Tuesday, October 05, 2010

Advertising for medical marijuana helps newspapers' bottom line

Several states legalization of medical marijuana has been a boon to an unlikely group of companies: local newspapers. "In states like Colorado, California and Montana where use of the drug for health purposes is legal, newspapers — particularly alternative weeklies — have rushed to woo marijuana providers," Jeremy W. Peters of The New York Times reports. "Many of these enterprises are flush with cash and eager to get the word out about their fledgling businesses." The benefit has also gone to daily newspapers including The Denver Post and The Bozeman Daily Chronicle in Montana.

"My point of view is, for the moment at least, it’s legal," said Stephanie Pressly, publisher of The Daily Chronicle, adding that the paper generates about $7,500 a month in advertising from medical marijuana businesses. "The joke around here is that it’s a budding business." Medical marijuana advertising money helped The Colorado Springs Independent hire a new reporter and promote three staff members to full time. The paper also added a column called CannaBiz, which follows news from the industry across the country, and is written by the new marijuana beat writer. (Photo of Independent's pullout supplement "ReLeaf")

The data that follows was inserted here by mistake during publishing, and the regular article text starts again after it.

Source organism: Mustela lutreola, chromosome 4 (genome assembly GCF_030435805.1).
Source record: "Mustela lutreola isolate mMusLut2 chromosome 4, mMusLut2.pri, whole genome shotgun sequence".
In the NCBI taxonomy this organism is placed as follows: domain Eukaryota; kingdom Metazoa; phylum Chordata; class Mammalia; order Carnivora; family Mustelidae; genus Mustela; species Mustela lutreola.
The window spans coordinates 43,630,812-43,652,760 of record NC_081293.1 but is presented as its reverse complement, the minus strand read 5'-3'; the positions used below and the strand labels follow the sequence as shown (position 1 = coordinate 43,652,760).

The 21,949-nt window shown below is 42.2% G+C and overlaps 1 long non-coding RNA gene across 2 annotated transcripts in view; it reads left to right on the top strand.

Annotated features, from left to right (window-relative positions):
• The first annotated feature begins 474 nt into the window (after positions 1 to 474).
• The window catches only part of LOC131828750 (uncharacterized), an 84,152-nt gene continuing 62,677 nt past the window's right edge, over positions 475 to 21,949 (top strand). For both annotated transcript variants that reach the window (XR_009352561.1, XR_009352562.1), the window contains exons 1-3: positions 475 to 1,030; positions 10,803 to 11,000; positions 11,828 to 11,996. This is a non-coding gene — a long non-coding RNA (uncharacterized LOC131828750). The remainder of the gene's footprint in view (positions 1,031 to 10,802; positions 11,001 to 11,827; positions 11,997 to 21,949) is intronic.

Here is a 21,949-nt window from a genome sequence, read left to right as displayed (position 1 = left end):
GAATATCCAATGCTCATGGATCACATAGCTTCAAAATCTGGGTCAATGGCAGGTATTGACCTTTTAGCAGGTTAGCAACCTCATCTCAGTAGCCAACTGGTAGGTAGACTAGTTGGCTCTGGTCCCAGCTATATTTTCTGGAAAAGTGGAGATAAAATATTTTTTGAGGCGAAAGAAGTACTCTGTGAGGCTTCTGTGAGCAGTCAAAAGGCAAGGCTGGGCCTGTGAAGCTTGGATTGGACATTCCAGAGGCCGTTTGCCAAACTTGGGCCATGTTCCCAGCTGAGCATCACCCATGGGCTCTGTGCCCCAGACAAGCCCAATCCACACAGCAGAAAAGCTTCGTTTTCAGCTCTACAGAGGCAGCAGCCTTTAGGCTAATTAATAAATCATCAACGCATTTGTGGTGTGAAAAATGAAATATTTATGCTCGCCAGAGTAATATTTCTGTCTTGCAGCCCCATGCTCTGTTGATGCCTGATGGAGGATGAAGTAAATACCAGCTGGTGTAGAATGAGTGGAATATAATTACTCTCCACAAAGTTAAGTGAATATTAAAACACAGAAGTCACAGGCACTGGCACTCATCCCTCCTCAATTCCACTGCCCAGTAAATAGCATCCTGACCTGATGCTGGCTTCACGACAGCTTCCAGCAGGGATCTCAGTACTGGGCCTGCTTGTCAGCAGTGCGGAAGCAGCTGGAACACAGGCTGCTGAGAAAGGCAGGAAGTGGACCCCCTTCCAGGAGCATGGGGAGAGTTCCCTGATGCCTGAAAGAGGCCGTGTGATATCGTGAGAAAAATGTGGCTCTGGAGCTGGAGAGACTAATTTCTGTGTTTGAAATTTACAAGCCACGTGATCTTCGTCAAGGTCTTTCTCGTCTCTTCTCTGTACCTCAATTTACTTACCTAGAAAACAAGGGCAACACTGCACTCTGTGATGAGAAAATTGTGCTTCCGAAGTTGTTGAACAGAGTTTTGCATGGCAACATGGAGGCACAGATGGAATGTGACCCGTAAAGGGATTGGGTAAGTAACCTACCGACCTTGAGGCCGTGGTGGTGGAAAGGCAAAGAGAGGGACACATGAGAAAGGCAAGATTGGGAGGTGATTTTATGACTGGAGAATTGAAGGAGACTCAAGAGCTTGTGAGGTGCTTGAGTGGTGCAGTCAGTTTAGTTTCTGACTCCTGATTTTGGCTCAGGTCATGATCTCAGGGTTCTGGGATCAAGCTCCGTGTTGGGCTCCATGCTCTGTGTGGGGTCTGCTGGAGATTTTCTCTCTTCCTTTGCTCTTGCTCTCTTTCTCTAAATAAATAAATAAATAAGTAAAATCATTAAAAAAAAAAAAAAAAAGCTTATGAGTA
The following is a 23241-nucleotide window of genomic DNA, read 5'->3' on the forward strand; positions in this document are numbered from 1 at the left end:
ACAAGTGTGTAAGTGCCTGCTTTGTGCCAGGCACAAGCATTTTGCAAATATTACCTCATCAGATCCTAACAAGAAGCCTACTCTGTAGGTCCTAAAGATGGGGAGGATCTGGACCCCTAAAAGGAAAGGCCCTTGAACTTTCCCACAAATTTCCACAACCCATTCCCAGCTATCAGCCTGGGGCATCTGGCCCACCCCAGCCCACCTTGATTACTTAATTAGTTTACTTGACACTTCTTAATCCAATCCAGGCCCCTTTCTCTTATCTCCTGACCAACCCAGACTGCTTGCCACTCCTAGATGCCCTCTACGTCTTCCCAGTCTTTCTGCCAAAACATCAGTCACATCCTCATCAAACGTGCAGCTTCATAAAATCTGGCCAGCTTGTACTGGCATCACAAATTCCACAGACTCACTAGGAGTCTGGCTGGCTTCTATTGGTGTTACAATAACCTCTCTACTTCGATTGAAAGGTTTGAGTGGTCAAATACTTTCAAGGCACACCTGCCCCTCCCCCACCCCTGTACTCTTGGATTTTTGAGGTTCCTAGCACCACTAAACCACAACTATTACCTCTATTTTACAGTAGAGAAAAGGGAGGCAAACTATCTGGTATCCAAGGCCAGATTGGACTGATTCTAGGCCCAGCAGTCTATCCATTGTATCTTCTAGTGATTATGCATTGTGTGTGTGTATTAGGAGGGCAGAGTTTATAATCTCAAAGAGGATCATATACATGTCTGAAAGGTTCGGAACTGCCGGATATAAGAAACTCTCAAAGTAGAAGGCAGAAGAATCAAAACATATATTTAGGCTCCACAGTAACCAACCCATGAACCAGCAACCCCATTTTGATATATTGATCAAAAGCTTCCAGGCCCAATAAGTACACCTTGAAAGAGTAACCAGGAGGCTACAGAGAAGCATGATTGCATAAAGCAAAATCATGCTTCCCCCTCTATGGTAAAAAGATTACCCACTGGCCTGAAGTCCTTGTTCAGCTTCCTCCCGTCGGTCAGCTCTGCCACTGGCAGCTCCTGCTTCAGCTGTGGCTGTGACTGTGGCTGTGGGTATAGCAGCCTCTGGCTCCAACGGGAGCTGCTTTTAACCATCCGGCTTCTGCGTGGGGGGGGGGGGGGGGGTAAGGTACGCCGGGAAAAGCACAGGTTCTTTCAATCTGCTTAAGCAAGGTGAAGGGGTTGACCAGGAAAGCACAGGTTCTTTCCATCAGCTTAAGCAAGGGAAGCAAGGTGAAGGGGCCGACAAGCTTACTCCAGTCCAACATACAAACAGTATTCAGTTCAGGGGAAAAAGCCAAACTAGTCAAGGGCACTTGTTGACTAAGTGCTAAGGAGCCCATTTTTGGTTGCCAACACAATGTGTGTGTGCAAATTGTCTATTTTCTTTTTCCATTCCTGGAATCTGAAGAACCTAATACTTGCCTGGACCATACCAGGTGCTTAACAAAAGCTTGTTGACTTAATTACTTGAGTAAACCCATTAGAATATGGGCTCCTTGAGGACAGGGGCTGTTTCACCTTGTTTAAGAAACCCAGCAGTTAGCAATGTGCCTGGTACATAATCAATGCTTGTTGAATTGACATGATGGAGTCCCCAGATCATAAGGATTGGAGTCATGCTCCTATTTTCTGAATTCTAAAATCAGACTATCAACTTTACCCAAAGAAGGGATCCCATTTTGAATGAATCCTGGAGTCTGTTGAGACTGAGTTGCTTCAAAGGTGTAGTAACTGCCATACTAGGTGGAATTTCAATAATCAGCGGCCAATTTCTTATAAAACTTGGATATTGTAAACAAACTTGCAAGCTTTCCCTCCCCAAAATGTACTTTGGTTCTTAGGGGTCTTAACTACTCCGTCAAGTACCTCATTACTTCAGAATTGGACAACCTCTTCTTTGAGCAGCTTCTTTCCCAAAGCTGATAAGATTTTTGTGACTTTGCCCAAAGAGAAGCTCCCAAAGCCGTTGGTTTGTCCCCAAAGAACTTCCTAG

Many states have allowed legal allowances for medical marijuana for almost a decade, but an Obama administration decision to not prosecute users and suppliers of the drug as long as they complied with state laws "freed more people to market and sell it as a medical product," Peters writes. Some in the industry feel the medical marijuana advertising bubble is about to burst. The Montana legislature is expected to take up proposals to strictly regulate the drugs' use leaving The Missoula Independent, where medical marijuana advertising makes up 10 percent of the paper's revenue, fearful of a bust. "It’s been stressful for us for several years," Matt Gibson, president of The Independent, told Peters. "There’s no question that they’ve been good for our business. And we’re worried about 2011, if the state revises the statute, which it appears is all but certain." (Read more)

1 comment:

iolite said...

It's on the rise! Soon advertising will be everywhere.